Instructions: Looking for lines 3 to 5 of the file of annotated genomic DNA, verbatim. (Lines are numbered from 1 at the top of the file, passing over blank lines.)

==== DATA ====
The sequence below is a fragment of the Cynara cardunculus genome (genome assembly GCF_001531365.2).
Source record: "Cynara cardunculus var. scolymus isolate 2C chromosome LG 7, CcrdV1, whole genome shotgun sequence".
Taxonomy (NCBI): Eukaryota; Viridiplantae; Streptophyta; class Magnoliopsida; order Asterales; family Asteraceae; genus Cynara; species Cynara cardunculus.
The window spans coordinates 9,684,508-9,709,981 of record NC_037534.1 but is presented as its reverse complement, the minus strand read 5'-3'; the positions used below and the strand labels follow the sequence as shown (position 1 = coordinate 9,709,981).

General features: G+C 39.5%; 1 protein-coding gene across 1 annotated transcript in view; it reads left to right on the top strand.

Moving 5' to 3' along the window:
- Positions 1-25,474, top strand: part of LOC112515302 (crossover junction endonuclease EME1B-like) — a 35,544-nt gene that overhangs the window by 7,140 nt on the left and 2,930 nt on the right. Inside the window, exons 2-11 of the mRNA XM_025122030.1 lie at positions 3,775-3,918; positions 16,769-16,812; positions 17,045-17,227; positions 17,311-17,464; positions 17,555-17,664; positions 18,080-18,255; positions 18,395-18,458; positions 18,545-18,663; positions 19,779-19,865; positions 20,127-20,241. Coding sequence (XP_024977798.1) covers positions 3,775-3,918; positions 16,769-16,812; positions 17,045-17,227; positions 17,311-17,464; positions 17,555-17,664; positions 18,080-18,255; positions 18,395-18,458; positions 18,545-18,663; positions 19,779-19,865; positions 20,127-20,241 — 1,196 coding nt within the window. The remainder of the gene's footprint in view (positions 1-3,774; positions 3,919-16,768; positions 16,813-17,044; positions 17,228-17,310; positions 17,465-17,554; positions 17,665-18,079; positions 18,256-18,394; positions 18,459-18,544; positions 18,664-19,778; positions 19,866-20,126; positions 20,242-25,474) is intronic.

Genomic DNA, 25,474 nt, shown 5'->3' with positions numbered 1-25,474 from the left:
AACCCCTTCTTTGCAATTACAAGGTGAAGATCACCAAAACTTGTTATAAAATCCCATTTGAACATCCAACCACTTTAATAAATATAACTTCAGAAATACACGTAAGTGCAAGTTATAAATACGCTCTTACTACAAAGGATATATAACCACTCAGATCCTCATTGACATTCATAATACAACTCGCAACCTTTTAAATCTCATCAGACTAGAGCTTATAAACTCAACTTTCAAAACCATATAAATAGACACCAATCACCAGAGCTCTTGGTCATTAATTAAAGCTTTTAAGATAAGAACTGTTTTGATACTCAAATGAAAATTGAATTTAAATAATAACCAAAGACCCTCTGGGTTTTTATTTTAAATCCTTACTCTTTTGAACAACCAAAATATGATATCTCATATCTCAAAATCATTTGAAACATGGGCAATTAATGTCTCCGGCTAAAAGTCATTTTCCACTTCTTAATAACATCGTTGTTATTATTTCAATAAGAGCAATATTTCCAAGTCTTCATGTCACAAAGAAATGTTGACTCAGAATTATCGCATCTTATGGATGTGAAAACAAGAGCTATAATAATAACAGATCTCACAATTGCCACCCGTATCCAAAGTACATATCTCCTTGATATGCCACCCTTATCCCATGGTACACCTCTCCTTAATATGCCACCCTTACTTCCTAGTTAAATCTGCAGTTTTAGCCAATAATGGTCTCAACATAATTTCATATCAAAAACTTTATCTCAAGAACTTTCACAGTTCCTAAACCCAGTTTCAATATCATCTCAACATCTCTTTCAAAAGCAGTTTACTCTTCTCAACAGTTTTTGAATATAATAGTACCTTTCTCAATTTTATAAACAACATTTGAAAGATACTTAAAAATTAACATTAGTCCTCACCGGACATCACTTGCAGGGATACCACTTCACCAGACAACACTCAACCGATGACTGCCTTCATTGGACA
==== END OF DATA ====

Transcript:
Taxonomy (NCBI): Eukaryota; Viridiplantae; Streptophyta; class Magnoliopsida; order Asterales; family Asteraceae; genus Cynara; species Cynara cardunculus.
The window spans coordinates 9,684,508-9,709,981 of record NC_037534.1 but is presented as its reverse complement, the minus strand read 5'-3'; the positions used below and the strand labels follow the sequence as shown (position 1 = coordinate 9,709,981).

General features: G+C 39.5%; 1 protein-coding gene across 1 annotated transcript in view; it reads left to right on the top strand.